Microgrids operate by coordinating with the utility to improve customer service, but the infrastructure is controlled either in part (as with a community) or wholly (as with a university) by the local entity.
Microgrids are modern, small-scale versions of the centralized electricity system. They achieve specific local goals, such as reliability, carbon emission reduction, diversification of energy sources and cost reduction, established by the community being served. Like the bulk power grid, smart microgrid generate, distribute and regulate the flow of electricity to consumers, but do so locally. Smart microgrids leverage the bulk power system to take advantage of lower cost baseload power and remote renewable resources.
Smart microgrids connect with the larger grid and provide valuable services benefiting both utilities and their customers. They operate by coordinating with the utility to improve customer service, but the infrastructure is controlled either in part (as with a community) or wholly (as with a university) by the local entity.
Universities such as Harvard or Princeton own and operate their own microgrids, as do communities like Naperville, Ill. Controlling the infrastructure on the local level allows for private investment in the system and, makes microgrids hotbeds for entrepreneurial innovation.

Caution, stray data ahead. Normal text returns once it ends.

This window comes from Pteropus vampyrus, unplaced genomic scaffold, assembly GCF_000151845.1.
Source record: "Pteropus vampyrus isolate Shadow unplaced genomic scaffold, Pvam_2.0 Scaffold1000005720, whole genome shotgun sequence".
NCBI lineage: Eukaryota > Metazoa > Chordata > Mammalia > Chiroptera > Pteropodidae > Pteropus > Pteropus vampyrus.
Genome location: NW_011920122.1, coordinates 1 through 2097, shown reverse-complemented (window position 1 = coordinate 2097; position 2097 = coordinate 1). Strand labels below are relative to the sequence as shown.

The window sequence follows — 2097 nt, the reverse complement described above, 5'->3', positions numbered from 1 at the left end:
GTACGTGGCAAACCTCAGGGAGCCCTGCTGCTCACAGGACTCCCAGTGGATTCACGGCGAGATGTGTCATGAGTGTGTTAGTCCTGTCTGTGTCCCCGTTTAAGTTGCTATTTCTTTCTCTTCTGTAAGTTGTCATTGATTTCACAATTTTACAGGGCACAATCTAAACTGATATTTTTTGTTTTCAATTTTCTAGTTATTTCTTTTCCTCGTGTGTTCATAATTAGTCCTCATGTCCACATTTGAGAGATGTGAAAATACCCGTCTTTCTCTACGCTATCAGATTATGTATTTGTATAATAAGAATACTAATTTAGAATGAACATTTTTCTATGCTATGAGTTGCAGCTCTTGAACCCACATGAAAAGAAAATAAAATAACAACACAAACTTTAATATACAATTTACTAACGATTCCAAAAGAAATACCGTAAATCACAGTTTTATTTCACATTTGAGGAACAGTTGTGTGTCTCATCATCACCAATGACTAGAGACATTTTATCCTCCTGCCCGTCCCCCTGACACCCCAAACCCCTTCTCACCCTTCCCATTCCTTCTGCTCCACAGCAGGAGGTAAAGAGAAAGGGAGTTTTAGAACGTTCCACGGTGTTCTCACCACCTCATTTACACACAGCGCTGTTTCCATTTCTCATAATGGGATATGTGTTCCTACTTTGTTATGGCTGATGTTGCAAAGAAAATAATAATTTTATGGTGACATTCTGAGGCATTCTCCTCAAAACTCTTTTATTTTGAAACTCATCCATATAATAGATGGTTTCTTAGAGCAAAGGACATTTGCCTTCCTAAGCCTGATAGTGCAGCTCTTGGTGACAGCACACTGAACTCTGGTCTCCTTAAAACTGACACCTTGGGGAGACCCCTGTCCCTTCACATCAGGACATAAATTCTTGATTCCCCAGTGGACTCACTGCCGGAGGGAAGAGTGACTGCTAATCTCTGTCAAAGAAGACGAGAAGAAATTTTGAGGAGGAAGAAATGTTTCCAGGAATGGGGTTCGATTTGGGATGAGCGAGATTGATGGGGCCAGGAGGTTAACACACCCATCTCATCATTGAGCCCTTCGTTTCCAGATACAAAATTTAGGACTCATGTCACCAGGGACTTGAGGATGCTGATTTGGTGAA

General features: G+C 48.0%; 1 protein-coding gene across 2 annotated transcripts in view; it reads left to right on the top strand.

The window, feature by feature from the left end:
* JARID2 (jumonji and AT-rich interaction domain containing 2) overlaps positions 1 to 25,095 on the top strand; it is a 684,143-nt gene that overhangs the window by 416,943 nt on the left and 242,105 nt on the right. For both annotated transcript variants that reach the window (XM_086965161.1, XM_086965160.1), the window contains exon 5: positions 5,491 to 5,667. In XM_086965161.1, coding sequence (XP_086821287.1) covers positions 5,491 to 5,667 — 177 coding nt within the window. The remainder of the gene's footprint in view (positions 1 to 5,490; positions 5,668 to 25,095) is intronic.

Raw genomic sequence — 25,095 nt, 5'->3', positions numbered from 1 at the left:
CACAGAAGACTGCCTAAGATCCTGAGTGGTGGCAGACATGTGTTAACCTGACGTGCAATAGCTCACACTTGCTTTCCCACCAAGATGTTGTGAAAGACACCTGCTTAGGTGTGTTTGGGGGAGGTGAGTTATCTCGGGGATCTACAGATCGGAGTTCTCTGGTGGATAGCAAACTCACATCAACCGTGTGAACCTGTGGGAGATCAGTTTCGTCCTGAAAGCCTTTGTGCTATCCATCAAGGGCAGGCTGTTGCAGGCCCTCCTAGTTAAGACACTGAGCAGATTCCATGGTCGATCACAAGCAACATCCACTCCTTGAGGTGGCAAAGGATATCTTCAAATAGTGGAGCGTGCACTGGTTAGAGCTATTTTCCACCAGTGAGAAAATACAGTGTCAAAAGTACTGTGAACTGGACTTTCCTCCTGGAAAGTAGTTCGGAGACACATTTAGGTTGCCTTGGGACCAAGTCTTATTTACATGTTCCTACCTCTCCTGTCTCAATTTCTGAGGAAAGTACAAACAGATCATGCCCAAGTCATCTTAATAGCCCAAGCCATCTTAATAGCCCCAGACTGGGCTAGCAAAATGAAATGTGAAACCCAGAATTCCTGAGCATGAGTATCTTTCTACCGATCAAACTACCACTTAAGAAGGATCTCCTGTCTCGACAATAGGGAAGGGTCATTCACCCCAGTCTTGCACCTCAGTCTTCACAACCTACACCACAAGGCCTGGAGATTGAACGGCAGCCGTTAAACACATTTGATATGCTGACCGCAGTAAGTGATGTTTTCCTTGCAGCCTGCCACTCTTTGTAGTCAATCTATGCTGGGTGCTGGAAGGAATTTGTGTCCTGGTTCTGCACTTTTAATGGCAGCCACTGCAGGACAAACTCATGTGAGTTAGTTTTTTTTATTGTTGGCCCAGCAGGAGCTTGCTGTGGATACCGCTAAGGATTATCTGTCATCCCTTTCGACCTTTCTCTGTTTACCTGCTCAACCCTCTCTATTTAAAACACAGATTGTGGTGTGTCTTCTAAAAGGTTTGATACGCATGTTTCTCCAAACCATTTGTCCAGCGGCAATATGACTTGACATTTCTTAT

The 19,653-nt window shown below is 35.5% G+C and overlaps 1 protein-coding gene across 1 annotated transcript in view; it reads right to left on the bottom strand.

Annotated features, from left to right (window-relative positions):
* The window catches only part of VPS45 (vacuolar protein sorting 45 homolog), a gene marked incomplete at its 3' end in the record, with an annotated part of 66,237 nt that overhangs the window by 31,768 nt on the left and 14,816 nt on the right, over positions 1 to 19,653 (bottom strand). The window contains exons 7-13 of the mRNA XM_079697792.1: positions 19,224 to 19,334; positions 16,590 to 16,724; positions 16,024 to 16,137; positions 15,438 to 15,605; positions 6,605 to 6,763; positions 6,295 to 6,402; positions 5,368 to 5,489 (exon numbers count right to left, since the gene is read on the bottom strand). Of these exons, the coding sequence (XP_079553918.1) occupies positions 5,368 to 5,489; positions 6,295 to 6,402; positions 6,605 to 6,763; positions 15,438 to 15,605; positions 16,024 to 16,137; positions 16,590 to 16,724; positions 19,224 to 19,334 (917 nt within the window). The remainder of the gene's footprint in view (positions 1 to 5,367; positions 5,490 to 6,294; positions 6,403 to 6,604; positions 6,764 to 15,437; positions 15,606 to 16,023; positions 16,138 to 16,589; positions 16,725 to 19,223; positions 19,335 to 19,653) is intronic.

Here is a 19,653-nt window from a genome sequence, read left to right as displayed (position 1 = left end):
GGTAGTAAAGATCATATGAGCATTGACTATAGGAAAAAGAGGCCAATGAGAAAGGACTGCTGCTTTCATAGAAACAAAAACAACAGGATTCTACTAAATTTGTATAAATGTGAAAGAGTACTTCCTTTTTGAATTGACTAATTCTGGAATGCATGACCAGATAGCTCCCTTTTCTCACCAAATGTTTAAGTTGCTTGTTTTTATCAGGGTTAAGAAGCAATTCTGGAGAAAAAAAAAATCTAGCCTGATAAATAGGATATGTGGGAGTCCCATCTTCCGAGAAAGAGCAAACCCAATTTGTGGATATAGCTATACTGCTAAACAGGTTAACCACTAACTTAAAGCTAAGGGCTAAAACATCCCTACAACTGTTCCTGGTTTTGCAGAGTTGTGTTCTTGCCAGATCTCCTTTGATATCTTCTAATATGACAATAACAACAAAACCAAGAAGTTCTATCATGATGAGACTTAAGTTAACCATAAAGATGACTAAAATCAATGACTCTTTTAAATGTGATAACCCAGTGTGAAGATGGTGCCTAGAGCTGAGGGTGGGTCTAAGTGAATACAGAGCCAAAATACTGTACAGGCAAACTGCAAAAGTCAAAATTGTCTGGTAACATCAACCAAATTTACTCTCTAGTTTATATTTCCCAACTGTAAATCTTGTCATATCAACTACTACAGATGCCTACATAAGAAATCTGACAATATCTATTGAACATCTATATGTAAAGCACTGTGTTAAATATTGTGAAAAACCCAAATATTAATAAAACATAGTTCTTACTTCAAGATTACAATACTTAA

With the increased focus on renewable energy, efficiency and the need to make the business case for the smart grid, a growing number of stakeholders are focusing on smart microgrids as a viable approach to grid modernization at the local level. Smart microgrids incorporate local distributed energy supplies that meet the exact needs of the constituents being served while networking with the larger grid.
The economic benefits to businesses from smart grid transformation provide local choice regarding the electricity generation source and supply, such as locally distributed renewable energy sources. Smart microgrids face policy and regulatory barriers that are being challenged.